This is my final post for Nate’s mission archive!
Sunday was Nate’s homecoming. This means that he gave a talk in church sharing some of the experiences from his mission.
And can you believe I didn’t take a single photo on this day?
As always, there was some humor. I enjoyed his opening: “Howard W. Hunter, 14th President of the Church of Jesus Christ of Latter-Day Saints, once gave a talk called, ‘The God that Doest Wonders.’ He spoke of the many miracles that Jesus performed and the evidence they give of His divine nature. It’s a powerful talk, and you can feel the Spirit of the Lord testify of Christ as you listen to it. But it’s better remembered as the talk where he randomly fell backwards while speaking. I’m getting pretty good with crutches, but I’m still pretty scared of repeating history. You might need to catch me, Beth Ann [a friend of his who was also giving her homecoming talk that day].”
Nate shared briefly about the geography, weather, languages, and traditions of his mission and then said that he wasn’t going to say that his mission was the best mission in the world or the best two years of his life. “That doesn’t mean that my mission wasn’t wonderful, that I didn’t love it, that it wasn’t important. It was hard, but that doesn’t mean it wasn’t good. I don’t want kids going out on their mission thinking that it’s easy, that it’s all fun and baptisms and Mexican food every day. Serving a mission is hard.”
He continued that his motto during the mission was, “The right isn’t always easy, but it’s always right.” Then he shared some experiences illustrating that the blessings of the gospel come from doing what’s right, whether or not the outcome you are looking for is realised.
He shared about some of the people he taught who were baptized, one who didn’t stay active, one who did, and one who he got to hear bear her testimony over a year later when he returned with his mission president to her town and attended church there. I especially appreciated this story about hot chocolate. One very long, cold, rainy day when they were working in Cerro de Pasco, they were welcomed into a home. They were cold and hungry. The mother went into the kitchen and came back with two cups of hot chocolate. “We knew how good that hot chocolate would be at the end of the day” and how kind and generous the family was in offering it to them. But they had a mission rule that they were not allowed to eat anything that wasn’t prepared by their pensionista or that came from a package because of health safety reasons. Nate said, “I knew what was right. Though my companion protested a little, I explained to the family that as missionaries our success depended on our obedience, and that we had rules. Long story short, we did not drink the hot chocolate. We did teach a lesson that day, but I left the area [was transferred] the next day and didnt’ see them again.” He talked about how he never knew how that experience affected the family, but he knew how it affected him, and how he learned “that the most important thing I learned on my mission [was to]…recognize the right and then do it. And I think that’s the most important thing in life. It doesn’t matter how much we know, it doesn’t matter how much we do. If we don’t know what’s right and we don’t do it, it doesn’t help us at all. The Gospel is true, and I know it. I want everyone to find out for themselves the same truth. It has blessed my life, and will bless yours. The right wasn’t always easy, but it’s always right.”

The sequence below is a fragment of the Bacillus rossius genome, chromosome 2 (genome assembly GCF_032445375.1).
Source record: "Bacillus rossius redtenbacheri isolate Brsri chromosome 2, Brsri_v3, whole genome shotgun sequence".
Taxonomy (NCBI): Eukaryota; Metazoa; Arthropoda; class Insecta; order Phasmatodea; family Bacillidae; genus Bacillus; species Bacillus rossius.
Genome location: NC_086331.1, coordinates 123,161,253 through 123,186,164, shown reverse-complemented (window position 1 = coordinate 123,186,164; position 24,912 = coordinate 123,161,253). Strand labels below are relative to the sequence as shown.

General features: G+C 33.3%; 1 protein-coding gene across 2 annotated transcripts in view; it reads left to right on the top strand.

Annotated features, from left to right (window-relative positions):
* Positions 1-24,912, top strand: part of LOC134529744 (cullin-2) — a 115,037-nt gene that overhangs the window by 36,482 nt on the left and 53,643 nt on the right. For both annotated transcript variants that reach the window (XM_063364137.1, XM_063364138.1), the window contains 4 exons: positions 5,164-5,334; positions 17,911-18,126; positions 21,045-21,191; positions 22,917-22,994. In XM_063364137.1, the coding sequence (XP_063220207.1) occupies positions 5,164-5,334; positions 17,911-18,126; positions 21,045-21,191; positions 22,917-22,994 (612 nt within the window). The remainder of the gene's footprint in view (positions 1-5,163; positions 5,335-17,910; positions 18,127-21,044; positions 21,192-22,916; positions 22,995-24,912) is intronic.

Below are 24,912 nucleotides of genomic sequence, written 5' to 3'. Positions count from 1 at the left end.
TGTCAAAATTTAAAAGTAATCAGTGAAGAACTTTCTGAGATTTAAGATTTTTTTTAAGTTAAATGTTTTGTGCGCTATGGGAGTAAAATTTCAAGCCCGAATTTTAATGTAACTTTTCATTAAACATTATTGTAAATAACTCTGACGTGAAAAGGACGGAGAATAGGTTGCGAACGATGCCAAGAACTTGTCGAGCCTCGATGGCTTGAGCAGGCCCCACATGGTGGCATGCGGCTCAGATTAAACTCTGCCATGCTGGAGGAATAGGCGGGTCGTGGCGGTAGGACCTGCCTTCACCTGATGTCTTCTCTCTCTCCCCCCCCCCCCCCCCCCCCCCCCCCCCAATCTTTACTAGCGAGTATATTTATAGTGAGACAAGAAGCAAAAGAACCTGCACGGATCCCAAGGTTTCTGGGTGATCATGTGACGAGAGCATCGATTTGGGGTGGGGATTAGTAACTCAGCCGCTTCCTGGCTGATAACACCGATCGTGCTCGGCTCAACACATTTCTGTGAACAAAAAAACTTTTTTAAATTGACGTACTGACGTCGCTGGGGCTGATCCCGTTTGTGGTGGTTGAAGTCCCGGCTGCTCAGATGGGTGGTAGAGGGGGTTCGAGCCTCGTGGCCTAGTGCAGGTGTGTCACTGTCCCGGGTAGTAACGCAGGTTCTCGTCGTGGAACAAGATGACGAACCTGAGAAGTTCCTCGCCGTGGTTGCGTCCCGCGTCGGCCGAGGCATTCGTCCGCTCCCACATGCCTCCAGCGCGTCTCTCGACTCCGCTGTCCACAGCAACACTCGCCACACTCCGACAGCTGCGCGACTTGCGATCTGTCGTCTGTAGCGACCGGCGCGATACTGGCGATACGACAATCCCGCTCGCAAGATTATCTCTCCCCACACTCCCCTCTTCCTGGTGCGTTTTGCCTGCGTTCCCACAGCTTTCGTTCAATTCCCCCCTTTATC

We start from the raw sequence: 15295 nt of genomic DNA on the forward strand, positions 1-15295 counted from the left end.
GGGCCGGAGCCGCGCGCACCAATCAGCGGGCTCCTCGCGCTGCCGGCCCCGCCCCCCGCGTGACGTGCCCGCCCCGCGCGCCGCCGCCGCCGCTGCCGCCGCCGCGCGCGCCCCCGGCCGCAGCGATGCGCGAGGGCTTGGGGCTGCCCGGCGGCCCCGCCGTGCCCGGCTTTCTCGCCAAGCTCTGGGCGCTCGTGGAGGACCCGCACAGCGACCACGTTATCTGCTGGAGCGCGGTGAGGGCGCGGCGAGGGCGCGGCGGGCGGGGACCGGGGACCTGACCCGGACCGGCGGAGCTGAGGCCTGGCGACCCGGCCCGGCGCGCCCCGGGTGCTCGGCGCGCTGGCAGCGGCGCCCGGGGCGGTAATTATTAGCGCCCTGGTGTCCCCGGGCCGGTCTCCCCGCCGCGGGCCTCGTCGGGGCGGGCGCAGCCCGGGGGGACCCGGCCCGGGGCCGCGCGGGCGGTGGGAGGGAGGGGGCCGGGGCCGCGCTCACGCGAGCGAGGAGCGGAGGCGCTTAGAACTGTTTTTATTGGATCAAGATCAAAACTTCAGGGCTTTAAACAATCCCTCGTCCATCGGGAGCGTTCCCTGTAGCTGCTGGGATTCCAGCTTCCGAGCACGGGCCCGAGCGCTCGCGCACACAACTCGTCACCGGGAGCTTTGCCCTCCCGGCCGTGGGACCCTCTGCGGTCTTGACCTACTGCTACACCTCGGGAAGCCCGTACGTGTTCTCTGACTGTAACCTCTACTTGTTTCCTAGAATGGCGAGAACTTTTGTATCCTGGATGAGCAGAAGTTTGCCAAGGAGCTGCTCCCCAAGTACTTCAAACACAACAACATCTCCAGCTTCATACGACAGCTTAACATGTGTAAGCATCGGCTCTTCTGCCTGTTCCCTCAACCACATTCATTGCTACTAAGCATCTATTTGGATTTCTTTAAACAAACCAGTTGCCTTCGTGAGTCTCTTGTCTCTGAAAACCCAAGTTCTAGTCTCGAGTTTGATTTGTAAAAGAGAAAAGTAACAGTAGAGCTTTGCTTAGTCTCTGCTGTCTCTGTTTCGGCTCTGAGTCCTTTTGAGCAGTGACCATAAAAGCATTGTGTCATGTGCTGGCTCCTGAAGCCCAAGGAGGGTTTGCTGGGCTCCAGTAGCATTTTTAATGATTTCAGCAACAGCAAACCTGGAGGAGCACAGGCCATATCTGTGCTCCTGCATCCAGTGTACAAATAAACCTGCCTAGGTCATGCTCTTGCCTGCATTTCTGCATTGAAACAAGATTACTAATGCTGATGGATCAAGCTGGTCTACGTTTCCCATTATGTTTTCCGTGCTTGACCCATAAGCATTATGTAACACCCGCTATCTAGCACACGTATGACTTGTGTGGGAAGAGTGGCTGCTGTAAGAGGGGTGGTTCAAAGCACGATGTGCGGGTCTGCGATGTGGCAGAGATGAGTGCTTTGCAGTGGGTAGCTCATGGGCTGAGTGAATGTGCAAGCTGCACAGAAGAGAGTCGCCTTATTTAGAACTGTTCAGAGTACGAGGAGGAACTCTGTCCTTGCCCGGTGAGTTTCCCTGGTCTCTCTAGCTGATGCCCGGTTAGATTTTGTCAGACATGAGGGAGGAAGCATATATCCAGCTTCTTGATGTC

He ended his talk with his testimony in Quechua, which he didn’t learn to speak very much of, but he tried to study the Book of Mormon in Quechua (and in French, I learned from another missionary that was at our home Sunday) and heard it quite a bit in some of the areas where he worked, so he tried to see what he could learn.’
That is the end of the full-time mission experience! Of course, Nate will always be a missionary, just like me and his dad and everyone else who loves the gospel and hopes to share it with those who are looking for it. I am so thankful that he had this experience. I wish more mothers knew how awesome it is to get to have a child have this experience. I know it is unique in what you learn as it is an individually-tailored experience, straight from heaven with challenges that bless us and prepare us for the challenges and blessings that wait for us. I love how he grew to know and love the Book of Mormon and the Lord more. I feel so thankful that Nate was able and willing to go, and that I had the privilege of helping him prepare and fulfill his mission.